The Point, Sept. 16, 2019: Two Abandoned Gainesville Buildings Will Get New Life


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• Plans are becoming clear for two long-abandoned buildings around Gainesville. First, Prairie View Elementary School — closed since 2008 — will again serve Alachua County students and faculty as other schools undergo renovations in the coming years. And plans for another mid-rise luxury condominium for college students were announced on Saturday. This one will be in a former office building on Northwest 13th Street near Gainesville High School.

• The Alligator put together a helpful explainer about one of the more controversial topics among University of Florida students right now: An absence of blue emergency light poles near Fraternity Row. There’s a planned protest tomorrow night.

• Former UF football player Daniel Weldon is the chair of the Florida Federation of College Republicans. He’s had an interesting year in that role, having alleged a politically-charged attack over the summer outside a Gainesville restaurant and now escaping an impeachment attempt. (Florida Politics)

• The Florida Phoenix pointed out the hole in the doughnut of last week’s celebrated news of public university rankings, particularly Florida State’s large jump.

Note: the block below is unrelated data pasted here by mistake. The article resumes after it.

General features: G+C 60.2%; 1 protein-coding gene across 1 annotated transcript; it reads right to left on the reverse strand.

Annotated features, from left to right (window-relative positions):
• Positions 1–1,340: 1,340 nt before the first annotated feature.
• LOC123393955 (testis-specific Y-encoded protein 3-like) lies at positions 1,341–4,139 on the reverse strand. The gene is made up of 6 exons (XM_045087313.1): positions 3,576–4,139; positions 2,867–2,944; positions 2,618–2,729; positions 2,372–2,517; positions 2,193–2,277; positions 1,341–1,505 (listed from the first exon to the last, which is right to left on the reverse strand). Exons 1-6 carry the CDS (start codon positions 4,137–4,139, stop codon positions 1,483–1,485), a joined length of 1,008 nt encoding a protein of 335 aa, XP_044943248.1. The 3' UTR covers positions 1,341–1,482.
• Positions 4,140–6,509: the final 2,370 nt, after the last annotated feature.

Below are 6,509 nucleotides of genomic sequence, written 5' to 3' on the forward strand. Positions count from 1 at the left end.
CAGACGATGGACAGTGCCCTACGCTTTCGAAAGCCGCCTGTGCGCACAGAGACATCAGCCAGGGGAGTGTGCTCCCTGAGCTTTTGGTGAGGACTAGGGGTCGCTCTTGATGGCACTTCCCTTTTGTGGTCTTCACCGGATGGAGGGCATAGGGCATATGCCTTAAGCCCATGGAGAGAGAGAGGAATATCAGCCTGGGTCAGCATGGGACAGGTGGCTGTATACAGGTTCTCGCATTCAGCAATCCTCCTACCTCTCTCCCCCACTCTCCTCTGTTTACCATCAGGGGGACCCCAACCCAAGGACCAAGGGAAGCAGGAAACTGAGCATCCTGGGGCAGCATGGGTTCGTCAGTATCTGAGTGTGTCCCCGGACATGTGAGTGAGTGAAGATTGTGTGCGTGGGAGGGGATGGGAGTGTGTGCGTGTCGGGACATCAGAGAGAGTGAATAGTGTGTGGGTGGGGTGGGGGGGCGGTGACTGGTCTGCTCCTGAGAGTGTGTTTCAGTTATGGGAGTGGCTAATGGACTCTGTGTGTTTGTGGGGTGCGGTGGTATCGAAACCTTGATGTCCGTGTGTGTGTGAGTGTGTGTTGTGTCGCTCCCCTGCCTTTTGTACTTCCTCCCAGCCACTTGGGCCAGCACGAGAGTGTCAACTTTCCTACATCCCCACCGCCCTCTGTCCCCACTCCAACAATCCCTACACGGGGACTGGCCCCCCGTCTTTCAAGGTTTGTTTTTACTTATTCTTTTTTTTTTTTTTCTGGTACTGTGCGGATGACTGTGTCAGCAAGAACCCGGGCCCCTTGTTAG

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Around the state today

• The Florida Senate today is going to discuss the factors that lead to mass shootings. (Sarasota Herald-Tribune)

• This is the frightening conclusion of Florida’s top emergency official: “Whatever the building code is in the state of Florida — and we have the best building code in the country — it was not built for Hurricane Dorian.” (Palm Beach Post)

• The U.S. Army Corps of Engineers is out with a plan to build flood gates and possibly buy out some Miami homes. (WLRN)

• State Attorney General Ashley Moody thinks a proposed ballot initiative for recreational marijuana is too complex to fit onto the ballot. (WFSU)

• The infamous 2017 shark-dragging case has ended with a misdemeanor plea deal. (Bradenton Herald)

• Weird one from Wellington: A Google Earth search led to the discovery of human remains within a submerged car. It was the body of a man missing since 1997. (WPTV)

From NPR News

• World: Bahamian Government Revises Number Of Missing After Dorian Down To 1,300

• World: Drone Attacks On Saudi Arabia Oil Plants Hit World’s Energy Supply, U.S. Says

• Business: UAW Goes On Strike Against General Motors

• National: Colorado City Eyes Solution To Local News Desert: Libraries

• Health: New York Set To Join Michigan In Banning Some E-Cigarettes

• Health: Health Experts: Trump Ban On Flavored E-Cigarettes Would Have Little Impact

• Health: New York AG Says Sacklers Transferred $1B From Pharma Accounts To Themselves

• Science: A Fire Lookout On What’s Lost In A Transition To Technology

• Politics: New Calls From Democrats To Impeach Supreme Court’s Kavanaugh

About today’s curator

I’m Ethan Magoc, a news editor at WUFT. Originally from Pennsylvania, I’ve found a home telling Florida stories. I’m part of a team searching each morning for local and state stories that are important to you; please send feedback about today’s edition or ideas for stories we may have missed to

About WUFT News

Contact WUFT News by calling 352-392-6397 or emailing news

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